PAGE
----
A community school program funded by the D.C. Department of Human Resources has lost track of several television sets, tape recorders and other pieces of electronic equipment, and has been subjected to many budget and personnel "irregularities," the program's new director has reported to public school officials.
Joseph Webb, director of the Harrison Community School at 13th and V Streets, NW, enumerated the missing equipment, alleged theft of food supplies, idle workers and other problems in a letter April 25 to Assistant School Supt. Mary G. Turner. The Washington Post obtained a copy of Webb's letter.
The school a former model cities project, provides day care, after school care and preschool instruction, for about 200 children under a $374,000 grant from DHR.
Webb noted that he was assigned to head the program last January and discovered among its deficiencies:
Workers who "literally had nothing to do" among the 40-member staff.
Time and attendance abuses, including cases of some workers who "were not even working half the time" for which they were paid.
Part-time teachers who were earning more than they would had they been full-time employees and some temporary workers who had been on staff for seven years.
No accountability for the purchase and use of food supplies. Webb told a reporter yesterday that he had determined that a food budget of $22,000 earmarked to feed 277 youngsters through Sept. 30 had only $700 left to spend by last February., He said that during the pre-February period, only about 150 youngsters had been enrolled.
"Many items (color television sets, radios, tape recorders etc.) listed as 'stolen' on an inventory of school supplies. Webb said he found "little evidence" of reports to the police or to school security officials about tthe alleged thefts. Apparently few of the items were reported missing, he said yesterday.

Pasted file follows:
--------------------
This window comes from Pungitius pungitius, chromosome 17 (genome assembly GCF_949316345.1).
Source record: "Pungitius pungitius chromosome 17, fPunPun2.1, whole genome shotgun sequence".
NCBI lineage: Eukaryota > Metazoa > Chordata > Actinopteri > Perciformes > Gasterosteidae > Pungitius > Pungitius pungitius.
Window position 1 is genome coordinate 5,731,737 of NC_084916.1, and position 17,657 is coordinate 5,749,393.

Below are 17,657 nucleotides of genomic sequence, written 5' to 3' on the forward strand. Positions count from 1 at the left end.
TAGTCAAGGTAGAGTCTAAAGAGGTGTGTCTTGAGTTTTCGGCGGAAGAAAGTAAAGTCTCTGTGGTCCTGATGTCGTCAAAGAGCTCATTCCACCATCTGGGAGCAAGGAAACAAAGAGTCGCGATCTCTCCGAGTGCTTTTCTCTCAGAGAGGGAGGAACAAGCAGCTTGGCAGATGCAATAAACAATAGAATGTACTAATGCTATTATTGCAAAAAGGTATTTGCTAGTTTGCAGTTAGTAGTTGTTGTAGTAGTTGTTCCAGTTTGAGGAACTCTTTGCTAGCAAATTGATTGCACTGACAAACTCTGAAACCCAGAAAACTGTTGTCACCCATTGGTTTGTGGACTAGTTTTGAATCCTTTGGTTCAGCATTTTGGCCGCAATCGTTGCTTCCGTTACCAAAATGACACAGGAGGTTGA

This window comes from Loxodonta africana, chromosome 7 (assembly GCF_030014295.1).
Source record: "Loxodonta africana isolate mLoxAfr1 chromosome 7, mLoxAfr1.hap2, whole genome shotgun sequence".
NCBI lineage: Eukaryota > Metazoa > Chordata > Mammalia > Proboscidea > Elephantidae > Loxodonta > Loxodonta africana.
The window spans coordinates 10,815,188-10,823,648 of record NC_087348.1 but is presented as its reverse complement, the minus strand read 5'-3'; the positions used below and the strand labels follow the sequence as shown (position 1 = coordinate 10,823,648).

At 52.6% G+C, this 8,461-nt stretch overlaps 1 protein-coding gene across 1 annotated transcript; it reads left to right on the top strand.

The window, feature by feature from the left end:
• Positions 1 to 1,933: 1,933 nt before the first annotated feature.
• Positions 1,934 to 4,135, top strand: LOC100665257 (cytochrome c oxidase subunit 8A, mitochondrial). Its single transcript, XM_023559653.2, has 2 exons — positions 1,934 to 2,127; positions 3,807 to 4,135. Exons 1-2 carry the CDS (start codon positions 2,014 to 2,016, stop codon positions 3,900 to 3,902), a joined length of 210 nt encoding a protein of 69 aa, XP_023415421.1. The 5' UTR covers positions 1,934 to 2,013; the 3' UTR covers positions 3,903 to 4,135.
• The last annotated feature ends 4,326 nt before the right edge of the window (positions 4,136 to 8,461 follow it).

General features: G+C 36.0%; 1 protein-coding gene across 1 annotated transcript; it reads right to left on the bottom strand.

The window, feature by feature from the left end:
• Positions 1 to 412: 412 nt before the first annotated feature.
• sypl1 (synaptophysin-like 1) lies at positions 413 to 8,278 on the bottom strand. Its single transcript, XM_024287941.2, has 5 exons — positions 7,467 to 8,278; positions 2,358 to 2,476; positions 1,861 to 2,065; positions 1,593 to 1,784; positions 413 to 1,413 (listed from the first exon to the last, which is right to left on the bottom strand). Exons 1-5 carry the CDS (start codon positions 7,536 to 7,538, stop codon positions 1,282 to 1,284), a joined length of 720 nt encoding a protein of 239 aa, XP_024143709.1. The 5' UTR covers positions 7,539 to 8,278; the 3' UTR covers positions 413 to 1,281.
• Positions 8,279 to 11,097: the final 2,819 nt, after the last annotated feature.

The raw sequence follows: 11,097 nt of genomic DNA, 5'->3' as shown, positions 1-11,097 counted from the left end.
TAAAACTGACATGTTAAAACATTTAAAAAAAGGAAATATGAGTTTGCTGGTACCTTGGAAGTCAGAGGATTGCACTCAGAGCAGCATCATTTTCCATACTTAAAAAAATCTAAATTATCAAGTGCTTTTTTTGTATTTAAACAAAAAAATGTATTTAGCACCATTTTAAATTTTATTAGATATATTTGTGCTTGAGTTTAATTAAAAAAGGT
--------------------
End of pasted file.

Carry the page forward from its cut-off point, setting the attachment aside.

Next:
John R. Rosser, assistant to Turner in the adult and continuing education division, said Webb's findings were being investigated.
"Harrison School has a long existence before it was transferred to our division," Rosser said, "We have had some problems because the grant did not carry with it any cost for administration" and that "probably had allowed for some slippage," he said.
Rosser said the school system would "have a shortage of funds and will have to curtail the projector for seek additional funds." He said his office asked Webb to investigate the problems, and would "monitor his procedures and perceptions. All of these items are unsubstantiated until proven."
Funded by DHR day-care money, the program serves three meals a day to about 32 preschool children and dinner to about 170 children of working parents in the after-school program. Efforts to contact DHR day care officials were unsuccessful.
Children are eligible for the program if their parents receive public assistance and are enrolled in work training, or according to family income. A family of four with a gross income of up to $7,547 a year, for example, is eligible.
Webb told a reporter that his attempts to correct the school's problems had met with resistance and retaliation, including a list of grievances about his conduct sent by staff members to his superiors.
"I don't want to see the program closed. I want to bring things out in the open," Webb said. "We're right here in the heart of drugs and prostitution, and these children have been deprived of so much."